Mr. Ferko’s works have been performed by such distinguished artists as the Dale Warland Singers, His Majestie’s Clerkes, the Lutheran Choir of Chicago, Chicago Choral Artists and the American Repertory Singers, soprano Jeanne-Michèle Charbonnet, duet keyboardists Timothy and Nancy LeRoi Nickel as well as organists David Craighead, Larry Palmer, Douglas Cleveland, Leonard Raver and Edward Hansen and also through the sponsorship of New Music Chicago, the Chicago Composers’ Consortium and the American Composers Forum. In addition to American performances Mr. Ferko’s works have also been presented in concert in England, Scotland, France, Germany, Sweden, Denmark, Israel and Japan and broadcast on Vatican Radio, Cultura FM in São Paolo (Brazil), National Public Radio as well as WQXR in New York and WFMT and WNIB in Chicago. (Specific names of other performers and persons who have commissioned new works from Mr. Ferko can be found on the Discography page or the Catalog of Works page in this web site.) Mr. Ferko has received national awards in composition, including the 1989-1990 AGO/Holtkamp Award from the American Guild of Organists, and has received annual ASCAP awards since 1989. In 1991 he received grants from Meet the Composer as well as from the Community Arts Assistance Program of Chicago, and in 1995 and again in 1998 he received the coveted Composer Fellowship from the Illinois Arts Council. In 1997 the Dale Warland Singers named Frank Ferko as the recipient of their 1998-99 choral commission in the New Choral Works Program for Emerging Composers. His works are published by E. C. Schirmer with whom he has an exclusive publishing agreement, and more than 20 of his works have been recorded on compact disc, primarily on the Arsis label and The Liturgical Press. His setting of Stabat Mater for unaccompanied mixed chorus and soprano solo has also been recorded on compact disc for Cedille Records with soprano Nancy Gustafson and His Majestie’s Clerkes, conducted by Anne Heider. Mr. Ferko has also presented his own works in lecture/demonstrations for various chapters of the American Guild of Organists, for the music departments at Valparaiso University and Marylhurst College (Oregon), at Northwestern University and the Eastman School of Music.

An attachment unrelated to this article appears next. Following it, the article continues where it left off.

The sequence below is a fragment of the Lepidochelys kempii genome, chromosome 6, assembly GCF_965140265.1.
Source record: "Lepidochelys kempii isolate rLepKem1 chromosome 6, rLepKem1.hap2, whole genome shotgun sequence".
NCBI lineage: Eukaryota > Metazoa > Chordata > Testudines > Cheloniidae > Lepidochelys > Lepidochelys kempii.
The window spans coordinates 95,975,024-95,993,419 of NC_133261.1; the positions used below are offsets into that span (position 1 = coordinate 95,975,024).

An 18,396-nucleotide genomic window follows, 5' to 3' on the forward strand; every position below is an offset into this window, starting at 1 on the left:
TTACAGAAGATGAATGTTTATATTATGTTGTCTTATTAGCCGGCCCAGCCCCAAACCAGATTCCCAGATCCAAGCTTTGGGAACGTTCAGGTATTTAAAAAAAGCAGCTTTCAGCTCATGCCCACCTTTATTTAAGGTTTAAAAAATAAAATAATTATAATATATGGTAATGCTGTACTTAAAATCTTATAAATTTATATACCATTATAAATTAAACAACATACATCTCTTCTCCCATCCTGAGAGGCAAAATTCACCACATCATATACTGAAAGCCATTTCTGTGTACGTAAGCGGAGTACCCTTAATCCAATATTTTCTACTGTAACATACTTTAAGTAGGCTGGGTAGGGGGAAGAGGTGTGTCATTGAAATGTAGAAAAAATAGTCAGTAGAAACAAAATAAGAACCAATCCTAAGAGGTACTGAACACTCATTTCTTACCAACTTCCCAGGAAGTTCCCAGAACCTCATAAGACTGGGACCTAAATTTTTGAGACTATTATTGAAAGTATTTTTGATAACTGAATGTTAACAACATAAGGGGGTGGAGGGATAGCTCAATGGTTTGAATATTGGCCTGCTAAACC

As a scholar of the music of Olivier Messiaen, Mr. Ferko has lectured on Messiaen’s organ music and has performed many of Messiaen’s works in concert. He has also written articles for The American Organist on avant-garde music in the church and on the organ music of the Swiss composer Marc Briquet.
Mr. Ferko’s compositions based on his research on the life, music and writings of Hildegard von Bingen have recently gained international attention. During the summer of 1998 Mr. Ferko was invited to perform his Hildegard Organ Cycle at the Holland Festival Oude Muziek in Utrecht (Netherlands), a performance which marked the European premiere of the work and was funded by the Festival and a grant from Arts International. This was followed by the West Coast U.S. premiere of the work which took place at the Cathedral of St. Mary in San Francisco. Other performances of this work have been presented in major cities across the U.S. since 1991. Similarly, Ferko’s Hildegard Motets have been performed by college choirs and professional choruses across America, and his articles about the music of Hildegard and her influence on present-day composers have appeared in the British sacred music journal Choir & Organ.
Mr. Ferko holds memberships in the American Society of Composers, Authors and Publishers (ASCAP), American Music Center, American Guild of Organists, American Composers’ Forum, Pi Kappa Lambda and Phi Mu Alpha Sinfonia.